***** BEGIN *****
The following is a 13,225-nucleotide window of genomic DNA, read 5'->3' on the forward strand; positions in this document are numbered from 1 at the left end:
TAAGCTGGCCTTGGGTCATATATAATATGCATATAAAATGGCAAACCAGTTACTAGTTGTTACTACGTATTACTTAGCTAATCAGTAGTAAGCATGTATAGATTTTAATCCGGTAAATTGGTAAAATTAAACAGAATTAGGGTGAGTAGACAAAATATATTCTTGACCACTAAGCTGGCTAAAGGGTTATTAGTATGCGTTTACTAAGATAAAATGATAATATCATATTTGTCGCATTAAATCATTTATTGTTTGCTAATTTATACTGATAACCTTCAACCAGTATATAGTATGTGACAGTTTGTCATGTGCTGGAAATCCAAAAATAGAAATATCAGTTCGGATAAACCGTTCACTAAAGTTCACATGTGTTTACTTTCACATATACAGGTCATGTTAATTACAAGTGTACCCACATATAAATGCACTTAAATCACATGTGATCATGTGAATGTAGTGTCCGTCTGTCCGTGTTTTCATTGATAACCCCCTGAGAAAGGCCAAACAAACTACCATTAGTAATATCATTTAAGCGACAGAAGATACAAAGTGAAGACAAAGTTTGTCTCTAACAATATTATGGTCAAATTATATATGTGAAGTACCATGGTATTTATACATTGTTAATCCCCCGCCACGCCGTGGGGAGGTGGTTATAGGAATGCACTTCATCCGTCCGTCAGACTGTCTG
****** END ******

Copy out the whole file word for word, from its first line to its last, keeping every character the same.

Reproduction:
The following is a 13,225-nucleotide window of genomic DNA, read 5'->3' on the forward strand; positions in this document are numbered from 1 at the left end:
TAAGCTGGCCTTGGGTCATATATAATATGCATATAAAATGGCAAACCAGTTACTAGTTGTTACTACGTATTACTTAGCTAATCAGTAGTAAGCATGTATAGATTTTAATCCGGTAAATTGGTAAAATTAAACAGAATTAGGGTGAGTAGACAAAATATATTCTTGACCACTAAGCTGGCTAAAGGGTTATTAGTATGCGTTTACTAAGATAAAATGATAATATCATATTTGTCGCATTAAATCATTTATTGTTTGCTAATTTATACTGATAACCTTCAACCAGTATATAGTATGTGACAGTTTGTCATGTGCTGGAAATCCAAAAATAGAAATATCAGTTCGGATAAACCGTTCACTAAAGTTCACATGTGTTTACTTTCACATATACAGGTCATGTTAATTACAAGTGTACCCACATATAAATGCACTTAAATCACATGTGATCATGTGAATGTAGTGTCCGTCTGTCCGTGTTTTCATTGATAACCCCCTGAGAAAGGCCAAACAAACTACCATTAGTAATATCATTTAAGCGACAGAAGATACAAAGTGAAGACAAAGTTTGTCTCTAACAATATTATGGTCAAATTATATATGTGAAGTACCATGGTATTTATACATTGTTAATCCCCCGCCACGCCGTGGGGAGGTGGTTATAGGAATGCACTTCATCCGTCCGTCAGACTGTCTG